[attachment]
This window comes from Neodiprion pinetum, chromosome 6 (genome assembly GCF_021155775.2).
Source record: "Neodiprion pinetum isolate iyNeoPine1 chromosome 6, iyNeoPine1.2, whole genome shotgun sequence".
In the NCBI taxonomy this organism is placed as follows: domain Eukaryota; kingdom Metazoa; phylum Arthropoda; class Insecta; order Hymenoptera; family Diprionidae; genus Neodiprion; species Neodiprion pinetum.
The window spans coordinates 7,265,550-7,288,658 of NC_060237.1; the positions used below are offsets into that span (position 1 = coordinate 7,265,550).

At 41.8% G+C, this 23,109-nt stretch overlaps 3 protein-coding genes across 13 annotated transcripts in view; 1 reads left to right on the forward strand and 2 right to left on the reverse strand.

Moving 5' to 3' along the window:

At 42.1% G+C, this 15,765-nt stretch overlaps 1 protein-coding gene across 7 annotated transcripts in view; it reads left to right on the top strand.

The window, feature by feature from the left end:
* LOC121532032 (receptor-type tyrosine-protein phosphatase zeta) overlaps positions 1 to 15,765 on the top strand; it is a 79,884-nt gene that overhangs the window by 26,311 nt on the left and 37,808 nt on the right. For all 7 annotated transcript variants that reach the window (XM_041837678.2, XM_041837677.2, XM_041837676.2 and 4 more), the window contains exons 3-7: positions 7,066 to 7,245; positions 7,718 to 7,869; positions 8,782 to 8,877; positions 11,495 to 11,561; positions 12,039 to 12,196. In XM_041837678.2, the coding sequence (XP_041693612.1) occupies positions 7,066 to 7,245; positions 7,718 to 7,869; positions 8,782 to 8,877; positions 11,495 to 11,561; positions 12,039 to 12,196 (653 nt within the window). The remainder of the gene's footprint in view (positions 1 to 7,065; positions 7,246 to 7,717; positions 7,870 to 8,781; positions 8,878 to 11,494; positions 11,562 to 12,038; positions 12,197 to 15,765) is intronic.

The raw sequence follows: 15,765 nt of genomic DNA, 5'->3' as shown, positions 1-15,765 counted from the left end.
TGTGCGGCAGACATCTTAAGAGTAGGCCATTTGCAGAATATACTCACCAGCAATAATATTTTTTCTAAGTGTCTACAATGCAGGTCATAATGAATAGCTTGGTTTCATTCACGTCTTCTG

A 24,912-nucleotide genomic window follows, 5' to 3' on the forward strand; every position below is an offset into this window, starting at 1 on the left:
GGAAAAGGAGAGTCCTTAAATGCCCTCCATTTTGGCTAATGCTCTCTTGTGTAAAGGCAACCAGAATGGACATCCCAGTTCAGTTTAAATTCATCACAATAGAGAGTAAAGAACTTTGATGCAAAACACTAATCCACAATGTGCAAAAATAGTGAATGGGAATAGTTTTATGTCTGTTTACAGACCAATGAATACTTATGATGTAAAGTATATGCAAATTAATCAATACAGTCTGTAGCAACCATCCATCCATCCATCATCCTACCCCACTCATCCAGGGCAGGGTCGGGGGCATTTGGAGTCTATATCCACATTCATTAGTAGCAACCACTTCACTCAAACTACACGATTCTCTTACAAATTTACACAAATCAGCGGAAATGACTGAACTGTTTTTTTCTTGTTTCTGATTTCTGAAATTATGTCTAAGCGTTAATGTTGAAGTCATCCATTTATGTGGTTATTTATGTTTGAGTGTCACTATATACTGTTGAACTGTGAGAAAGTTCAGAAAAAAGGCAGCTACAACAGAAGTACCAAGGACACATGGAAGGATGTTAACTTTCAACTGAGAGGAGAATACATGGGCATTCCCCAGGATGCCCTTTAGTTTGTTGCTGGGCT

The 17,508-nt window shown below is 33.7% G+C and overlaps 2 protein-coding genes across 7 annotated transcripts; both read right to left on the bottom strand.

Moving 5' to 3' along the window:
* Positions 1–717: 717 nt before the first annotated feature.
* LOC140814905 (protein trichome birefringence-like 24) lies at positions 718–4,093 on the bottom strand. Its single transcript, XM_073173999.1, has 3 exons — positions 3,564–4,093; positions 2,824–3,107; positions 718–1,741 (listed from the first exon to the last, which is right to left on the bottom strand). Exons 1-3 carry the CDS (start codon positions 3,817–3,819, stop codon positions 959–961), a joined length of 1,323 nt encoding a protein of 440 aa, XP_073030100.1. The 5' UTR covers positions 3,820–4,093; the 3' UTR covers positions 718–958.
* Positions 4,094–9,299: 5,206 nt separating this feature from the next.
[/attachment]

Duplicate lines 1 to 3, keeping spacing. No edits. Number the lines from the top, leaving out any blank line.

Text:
This window comes from Neodiprion pinetum, chromosome 6 (genome assembly GCF_021155775.2).
Source record: "Neodiprion pinetum isolate iyNeoPine1 chromosome 6, iyNeoPine1.2, whole genome shotgun sequence".
In the NCBI taxonomy this organism is placed as follows: domain Eukaryota; kingdom Metazoa; phylum Arthropoda; class Insecta; order Hymenoptera; family Diprionidae; genus Neodiprion; species Neodiprion pinetum.